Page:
The future of 193 nm immersion (193i) lithography will be driven by the demonstration of a high-index lens material, invention of a third generation immersion fluid, and development of a high-index photoresist, SEMATECH-sponsored scientists reported at last week’s SPIE Advanced Lithography Symposium.
These technology initiatives, all being spearheaded by SEMATECH through R&D agreements spanning three continents, were detailed in four papers and associated meetings during SPIE. Presenters reported steady progress in preparing key materials for extending 193i past the 45 nm technology generation, where it will first be employed. These results also will allow SEMATECH members and the semiconductor industry to make critical decisions regarding the ability to assess the extensibility of 193i by the end of 2007.
Emerging as a promising 193i lens material is lutetium aluminum garnet (LuAG), a crystalline mineral first identified in 2005 through SEMATECH-supported research at the National Institute of Standards and Technology (NIST). LuAG is attractive to lithographers because of its high refractive index of 2.14, compared to 1.56 for fused silica lenses currently used in semiconductor exposure tools. The higher index can be used to produce a larger numerical aperture (NA), which in turn can help utilize 193 nm light to define microcircuits much narrower than the wavelength.
Consequently, SEMATECH has launched a joint development agreement with Germany’s Schott Lithotec to develop mid-sized, projection-quality LuAG lens elements with a diameter of 80 mm. These prototypes will establish the framework to test the feasibility of full-scale LuAG lenses, which will need to be around 150 mm in diameter for high-volume manufacturing.
The project’s goal is to produce a LuAG lens in 2009 to support beta exposure tools that could become available in 2010. At a SEMATECH-sponsored materials review, all three major exposure tool-makers reported that the crystal’s drawback of moderate intrinsic birefringence, which distorts light waves, could be corrected for manufacturing. And Schott representative Dr. Lutz Parthier predicted that his company would produce a production-worthy lens-blank by 2009. “All available test results don’t reveal any technical showstoppers to this goal,” he said.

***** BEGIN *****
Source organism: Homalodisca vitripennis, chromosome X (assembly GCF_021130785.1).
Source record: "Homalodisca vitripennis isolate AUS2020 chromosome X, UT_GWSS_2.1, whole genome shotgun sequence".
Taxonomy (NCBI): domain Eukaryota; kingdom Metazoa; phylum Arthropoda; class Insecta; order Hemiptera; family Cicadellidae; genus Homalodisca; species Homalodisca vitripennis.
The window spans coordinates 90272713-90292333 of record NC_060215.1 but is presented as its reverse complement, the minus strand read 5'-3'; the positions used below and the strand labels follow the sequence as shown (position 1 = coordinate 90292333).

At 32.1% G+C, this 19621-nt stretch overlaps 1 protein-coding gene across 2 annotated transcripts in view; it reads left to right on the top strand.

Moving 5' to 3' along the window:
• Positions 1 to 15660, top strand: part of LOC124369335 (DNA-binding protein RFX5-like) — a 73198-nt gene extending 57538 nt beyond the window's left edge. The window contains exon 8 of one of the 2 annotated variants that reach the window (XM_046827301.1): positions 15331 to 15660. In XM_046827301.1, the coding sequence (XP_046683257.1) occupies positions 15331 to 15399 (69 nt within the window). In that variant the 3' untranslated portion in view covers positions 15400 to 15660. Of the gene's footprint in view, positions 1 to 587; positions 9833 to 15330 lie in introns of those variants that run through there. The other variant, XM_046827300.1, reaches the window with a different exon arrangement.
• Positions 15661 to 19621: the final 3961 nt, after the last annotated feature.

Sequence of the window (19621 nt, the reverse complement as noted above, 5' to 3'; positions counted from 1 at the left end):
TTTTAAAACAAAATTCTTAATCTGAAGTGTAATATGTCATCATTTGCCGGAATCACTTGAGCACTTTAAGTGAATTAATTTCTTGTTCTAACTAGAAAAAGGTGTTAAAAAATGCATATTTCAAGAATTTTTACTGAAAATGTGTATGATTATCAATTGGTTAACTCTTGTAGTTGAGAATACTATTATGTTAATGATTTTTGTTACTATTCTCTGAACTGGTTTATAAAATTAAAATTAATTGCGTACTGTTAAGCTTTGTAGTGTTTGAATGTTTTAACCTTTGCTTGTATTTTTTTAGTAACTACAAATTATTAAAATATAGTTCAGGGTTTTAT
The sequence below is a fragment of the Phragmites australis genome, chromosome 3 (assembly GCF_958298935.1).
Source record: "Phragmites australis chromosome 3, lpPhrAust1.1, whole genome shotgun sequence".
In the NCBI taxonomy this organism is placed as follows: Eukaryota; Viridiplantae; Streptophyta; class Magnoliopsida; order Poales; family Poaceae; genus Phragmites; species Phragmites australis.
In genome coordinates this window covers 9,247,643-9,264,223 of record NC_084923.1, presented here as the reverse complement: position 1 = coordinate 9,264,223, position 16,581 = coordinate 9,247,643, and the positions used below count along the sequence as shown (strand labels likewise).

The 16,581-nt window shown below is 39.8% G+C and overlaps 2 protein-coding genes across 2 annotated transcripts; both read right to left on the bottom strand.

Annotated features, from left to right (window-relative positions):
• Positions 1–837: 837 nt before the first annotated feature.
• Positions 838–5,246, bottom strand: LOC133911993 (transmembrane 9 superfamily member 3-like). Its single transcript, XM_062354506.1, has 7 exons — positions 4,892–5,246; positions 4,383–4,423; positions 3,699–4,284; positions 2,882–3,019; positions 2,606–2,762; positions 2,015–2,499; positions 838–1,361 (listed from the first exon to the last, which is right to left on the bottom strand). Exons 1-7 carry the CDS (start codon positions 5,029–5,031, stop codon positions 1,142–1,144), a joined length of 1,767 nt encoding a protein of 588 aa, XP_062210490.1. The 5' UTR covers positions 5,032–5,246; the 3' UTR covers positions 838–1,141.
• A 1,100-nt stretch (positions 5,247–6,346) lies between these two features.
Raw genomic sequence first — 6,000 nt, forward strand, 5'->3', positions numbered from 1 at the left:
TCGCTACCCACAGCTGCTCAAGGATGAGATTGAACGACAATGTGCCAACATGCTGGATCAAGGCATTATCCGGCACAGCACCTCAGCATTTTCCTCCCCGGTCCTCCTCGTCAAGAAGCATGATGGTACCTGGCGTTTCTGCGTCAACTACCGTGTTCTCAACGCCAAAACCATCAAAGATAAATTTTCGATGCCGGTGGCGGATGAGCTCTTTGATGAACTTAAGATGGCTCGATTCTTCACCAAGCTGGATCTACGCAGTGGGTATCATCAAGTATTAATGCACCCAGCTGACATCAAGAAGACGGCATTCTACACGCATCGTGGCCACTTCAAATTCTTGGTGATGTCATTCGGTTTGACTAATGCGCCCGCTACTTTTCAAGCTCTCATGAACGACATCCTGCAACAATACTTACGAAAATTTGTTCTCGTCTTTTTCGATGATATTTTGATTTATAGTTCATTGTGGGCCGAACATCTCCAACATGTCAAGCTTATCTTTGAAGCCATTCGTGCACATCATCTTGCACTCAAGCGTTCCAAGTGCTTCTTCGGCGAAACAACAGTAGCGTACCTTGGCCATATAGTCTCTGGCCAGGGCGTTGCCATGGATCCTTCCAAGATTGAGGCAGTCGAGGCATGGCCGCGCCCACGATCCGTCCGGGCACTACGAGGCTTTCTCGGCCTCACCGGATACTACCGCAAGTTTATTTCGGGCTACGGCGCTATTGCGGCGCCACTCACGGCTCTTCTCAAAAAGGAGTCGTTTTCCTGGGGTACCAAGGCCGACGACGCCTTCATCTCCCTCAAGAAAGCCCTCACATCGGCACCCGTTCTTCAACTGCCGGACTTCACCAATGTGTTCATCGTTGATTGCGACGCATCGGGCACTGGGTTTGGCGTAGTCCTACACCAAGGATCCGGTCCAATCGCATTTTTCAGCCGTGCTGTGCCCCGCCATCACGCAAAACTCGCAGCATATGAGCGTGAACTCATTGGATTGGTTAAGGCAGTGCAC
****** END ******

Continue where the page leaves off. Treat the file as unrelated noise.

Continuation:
Analysis of second- and third-generation immersion fluids likewise produced a set of hopes and challenges. Several companies have revealed hydrocarbon based fluids having a refractive index between than 1.6 and 1.7. However, such fluids darken under laser irradiation, and leave residue on the lens surface. Also, ways must be found to prevent advanced fluids – which typically are viscous – from leaving behind microscopic droplets during removal.
SEMATECH is addressing these issues through support of research groups at MIT Lincoln Laboratory and at the University of Wisconsin. In addition, through three universities, SEMATECH is pursuing approaches to third generation fluids – based on nanocomposites, carbon-ring organics and hetero-compounds – with refractive indexes above 1.8.
Separately, SEMATECH sponsored research at the University of Queensland in Australia has recently developed a sulfur-based platform to demonstrate the first imaging with a resist index of 1.76. High-index resist offers the possibility of extending 193i even further, and developing a broader process window as well.
“We need to make the technology for these future generations available in the next 10 ½ months—that’s our mission,” said Bryan Rice, manager of SEMATECH’s 193i program. “We need to offer a choice of technologies to semiconductor manufacturers.”
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